I'll probably have more questions, but these are the ones that stand out from my experiments over the past 2 days.
    • Aug 31 2015 | 2:23 pm
      1) "Options"/"Auto fix width"
    • Aug 31 2015 | 2:26 pm
      1-check Options -> Auto Fix Width 2- Answers are in jitter tutorial 37 ( yup they should be in the reference file as its pretty tucked away, it should be in the documentation for anything that uses matrix output with 3d geometry )
      "Geometry Matrix Details
      Video in Jitter is typically represented by 4-plane char data, but how is the geometry data being represented?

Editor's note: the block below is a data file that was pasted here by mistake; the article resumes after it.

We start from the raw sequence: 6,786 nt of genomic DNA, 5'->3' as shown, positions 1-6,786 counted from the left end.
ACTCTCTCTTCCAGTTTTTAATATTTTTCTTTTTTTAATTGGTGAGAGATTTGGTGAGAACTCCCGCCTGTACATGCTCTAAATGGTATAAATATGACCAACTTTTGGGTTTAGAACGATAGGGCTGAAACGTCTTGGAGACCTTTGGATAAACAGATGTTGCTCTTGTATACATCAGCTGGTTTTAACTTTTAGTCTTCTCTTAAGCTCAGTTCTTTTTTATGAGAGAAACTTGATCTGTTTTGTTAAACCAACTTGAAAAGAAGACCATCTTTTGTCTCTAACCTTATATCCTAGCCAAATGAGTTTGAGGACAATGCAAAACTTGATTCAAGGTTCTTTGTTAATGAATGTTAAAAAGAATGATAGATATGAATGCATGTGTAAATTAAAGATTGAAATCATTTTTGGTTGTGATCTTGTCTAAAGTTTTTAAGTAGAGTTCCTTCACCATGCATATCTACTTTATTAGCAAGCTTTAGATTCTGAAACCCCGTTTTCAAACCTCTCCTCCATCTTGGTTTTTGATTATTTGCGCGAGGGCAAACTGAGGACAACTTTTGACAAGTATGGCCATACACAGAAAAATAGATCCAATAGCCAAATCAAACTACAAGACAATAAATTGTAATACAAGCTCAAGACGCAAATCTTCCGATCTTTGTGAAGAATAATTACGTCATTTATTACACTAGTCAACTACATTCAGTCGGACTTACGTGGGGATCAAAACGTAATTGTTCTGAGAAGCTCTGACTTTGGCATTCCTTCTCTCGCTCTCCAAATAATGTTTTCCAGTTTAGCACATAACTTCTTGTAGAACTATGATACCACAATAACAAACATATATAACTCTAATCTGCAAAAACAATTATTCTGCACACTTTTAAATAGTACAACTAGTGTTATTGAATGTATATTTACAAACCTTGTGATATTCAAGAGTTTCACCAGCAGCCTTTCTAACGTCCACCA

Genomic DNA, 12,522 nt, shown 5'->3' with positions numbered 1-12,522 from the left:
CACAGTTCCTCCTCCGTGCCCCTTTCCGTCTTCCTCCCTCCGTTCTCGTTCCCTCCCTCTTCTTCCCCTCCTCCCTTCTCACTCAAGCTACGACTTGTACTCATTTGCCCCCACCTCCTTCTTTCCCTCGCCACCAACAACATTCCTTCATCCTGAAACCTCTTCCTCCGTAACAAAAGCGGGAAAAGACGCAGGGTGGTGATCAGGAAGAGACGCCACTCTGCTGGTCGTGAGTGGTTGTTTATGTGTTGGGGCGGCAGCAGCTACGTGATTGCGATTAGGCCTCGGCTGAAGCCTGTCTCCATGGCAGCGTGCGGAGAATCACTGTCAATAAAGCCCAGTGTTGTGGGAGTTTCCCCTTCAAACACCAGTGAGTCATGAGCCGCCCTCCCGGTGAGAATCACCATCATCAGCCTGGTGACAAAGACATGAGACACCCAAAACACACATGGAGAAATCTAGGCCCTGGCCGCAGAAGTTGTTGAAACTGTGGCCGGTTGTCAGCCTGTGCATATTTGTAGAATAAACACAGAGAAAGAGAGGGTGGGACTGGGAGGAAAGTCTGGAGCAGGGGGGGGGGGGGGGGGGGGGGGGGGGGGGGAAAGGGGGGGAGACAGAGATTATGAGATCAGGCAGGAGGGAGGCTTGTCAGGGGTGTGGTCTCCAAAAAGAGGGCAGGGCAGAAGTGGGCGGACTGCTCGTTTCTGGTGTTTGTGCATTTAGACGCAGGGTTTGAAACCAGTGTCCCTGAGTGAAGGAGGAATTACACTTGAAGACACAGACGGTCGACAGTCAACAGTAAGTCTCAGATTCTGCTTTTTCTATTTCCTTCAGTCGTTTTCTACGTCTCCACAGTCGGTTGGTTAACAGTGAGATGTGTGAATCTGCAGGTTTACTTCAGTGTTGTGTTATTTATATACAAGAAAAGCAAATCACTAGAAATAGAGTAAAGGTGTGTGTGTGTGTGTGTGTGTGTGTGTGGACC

Each vertex in the geometry is typically represented as float32 data with 3, 5, 8, 12, or 13 planes. Planes 0-2 specify the x, y and z position of the vertex. Planes 3 and 4 specify the texture co-ordinates s and t. Planes 5-7 specify the normal vector nx, ny and nz used to calculate the effects of lighting on the geometry. Planes 8-11 specify the red, green, blue, and alpha vertex color. Plane 12 specifies the edge flag e.
      The output matrix of the jit.gl.gridshape object has 12 planes, but since we are not applying a texture to the geometry, and lighting is not enabled, the texture coordinates and normal vectors are ignored."
      ------------ Is there a written example with snapshots of what the matrices look like? use jit.unpack and make a few jit.pwindow objects to visualise the data. Not that it'll really help because the only way to visualise a 3d matrix is to see it in 3d. Plus if you use matrix output 1 with jit.gl.gridshape OR with jit.gl.model you'll get different results.